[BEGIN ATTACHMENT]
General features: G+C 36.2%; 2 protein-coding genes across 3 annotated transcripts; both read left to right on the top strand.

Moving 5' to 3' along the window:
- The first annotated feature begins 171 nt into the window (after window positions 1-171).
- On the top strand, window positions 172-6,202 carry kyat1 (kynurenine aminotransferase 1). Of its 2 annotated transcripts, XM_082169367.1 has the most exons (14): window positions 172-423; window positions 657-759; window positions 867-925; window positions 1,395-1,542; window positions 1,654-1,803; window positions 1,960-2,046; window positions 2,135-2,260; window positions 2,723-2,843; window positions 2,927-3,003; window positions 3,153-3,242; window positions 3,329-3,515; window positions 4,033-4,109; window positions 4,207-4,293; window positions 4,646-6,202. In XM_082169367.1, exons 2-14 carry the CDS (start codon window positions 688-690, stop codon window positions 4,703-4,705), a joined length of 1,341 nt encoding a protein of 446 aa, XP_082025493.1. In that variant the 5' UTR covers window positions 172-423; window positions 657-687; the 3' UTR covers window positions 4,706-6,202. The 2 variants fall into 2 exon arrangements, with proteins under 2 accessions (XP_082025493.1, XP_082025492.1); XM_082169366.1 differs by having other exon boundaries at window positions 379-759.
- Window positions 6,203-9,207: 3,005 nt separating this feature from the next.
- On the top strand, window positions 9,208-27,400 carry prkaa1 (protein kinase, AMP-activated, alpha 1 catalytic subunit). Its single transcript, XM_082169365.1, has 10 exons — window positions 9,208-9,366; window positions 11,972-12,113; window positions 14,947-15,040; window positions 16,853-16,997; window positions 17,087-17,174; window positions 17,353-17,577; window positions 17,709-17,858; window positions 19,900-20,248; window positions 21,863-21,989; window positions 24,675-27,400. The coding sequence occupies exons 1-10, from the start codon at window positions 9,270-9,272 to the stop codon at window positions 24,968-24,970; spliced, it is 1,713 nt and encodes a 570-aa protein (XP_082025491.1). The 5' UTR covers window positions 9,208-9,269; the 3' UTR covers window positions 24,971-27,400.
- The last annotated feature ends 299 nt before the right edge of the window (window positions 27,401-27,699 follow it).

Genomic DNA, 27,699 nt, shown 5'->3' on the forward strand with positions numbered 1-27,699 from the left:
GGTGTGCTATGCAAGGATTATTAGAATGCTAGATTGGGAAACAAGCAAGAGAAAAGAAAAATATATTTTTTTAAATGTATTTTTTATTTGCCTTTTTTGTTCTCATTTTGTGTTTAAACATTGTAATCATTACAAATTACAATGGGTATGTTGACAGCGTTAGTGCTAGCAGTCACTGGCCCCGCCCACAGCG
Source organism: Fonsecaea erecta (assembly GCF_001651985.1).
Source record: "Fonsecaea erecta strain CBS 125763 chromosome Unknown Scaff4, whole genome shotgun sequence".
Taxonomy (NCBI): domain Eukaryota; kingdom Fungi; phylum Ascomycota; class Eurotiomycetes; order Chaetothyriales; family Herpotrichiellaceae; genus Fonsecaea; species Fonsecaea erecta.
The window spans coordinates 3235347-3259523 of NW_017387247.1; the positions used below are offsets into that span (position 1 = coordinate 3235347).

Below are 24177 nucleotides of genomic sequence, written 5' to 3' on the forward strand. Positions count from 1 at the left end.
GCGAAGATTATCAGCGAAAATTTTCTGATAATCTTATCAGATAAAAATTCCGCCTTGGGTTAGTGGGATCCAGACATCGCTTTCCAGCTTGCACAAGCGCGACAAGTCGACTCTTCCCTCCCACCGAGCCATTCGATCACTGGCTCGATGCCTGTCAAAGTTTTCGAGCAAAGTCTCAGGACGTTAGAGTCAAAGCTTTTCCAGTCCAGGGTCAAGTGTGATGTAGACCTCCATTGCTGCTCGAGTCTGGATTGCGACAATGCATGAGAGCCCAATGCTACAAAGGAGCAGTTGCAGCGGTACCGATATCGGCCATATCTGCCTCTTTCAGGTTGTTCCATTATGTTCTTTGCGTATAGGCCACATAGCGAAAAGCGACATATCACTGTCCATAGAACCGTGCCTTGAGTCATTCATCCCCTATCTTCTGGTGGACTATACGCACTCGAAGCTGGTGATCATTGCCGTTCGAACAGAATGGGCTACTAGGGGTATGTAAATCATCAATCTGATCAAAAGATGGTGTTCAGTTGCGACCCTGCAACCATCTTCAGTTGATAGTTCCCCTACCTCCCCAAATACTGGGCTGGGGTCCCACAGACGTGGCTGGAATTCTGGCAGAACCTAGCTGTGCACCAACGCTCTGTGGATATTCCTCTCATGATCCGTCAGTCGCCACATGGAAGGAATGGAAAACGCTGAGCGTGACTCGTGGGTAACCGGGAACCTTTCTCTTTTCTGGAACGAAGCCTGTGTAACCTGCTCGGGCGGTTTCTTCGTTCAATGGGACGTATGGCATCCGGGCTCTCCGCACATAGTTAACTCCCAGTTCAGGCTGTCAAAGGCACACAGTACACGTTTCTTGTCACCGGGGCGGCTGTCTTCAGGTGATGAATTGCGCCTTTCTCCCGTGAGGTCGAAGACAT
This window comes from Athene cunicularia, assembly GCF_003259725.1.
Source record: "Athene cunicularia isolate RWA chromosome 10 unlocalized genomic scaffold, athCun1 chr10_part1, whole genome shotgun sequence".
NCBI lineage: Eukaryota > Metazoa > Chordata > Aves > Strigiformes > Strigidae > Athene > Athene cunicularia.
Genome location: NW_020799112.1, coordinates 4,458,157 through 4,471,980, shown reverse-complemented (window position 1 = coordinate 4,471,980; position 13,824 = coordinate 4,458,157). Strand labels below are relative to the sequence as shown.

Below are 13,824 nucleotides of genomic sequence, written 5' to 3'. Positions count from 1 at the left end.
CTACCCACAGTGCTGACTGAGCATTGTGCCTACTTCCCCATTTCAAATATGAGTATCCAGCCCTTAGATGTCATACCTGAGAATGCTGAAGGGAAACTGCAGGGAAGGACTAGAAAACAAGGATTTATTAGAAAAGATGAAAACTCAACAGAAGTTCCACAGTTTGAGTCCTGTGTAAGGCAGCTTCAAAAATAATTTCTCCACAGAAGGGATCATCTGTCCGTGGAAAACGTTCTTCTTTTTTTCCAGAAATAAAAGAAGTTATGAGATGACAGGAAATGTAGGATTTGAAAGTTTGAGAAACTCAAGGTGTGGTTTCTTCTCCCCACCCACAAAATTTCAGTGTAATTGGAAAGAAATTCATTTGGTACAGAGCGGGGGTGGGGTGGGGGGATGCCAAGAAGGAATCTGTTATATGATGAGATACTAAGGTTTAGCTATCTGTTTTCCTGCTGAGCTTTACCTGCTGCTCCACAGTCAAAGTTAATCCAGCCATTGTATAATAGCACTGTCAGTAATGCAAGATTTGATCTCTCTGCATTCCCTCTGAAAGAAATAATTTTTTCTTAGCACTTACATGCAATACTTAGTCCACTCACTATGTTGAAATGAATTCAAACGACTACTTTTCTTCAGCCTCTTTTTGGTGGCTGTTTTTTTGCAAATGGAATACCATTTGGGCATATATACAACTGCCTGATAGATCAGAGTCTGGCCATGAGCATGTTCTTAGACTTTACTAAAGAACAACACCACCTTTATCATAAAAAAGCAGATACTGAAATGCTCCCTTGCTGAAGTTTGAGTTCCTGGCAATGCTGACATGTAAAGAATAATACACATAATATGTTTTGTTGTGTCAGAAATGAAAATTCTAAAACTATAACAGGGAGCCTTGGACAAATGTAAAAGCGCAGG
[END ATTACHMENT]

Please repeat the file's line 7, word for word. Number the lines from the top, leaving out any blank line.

- The last annotated feature ends 299 nt before the right edge of the window (window positions 27,401-27,699 follow it).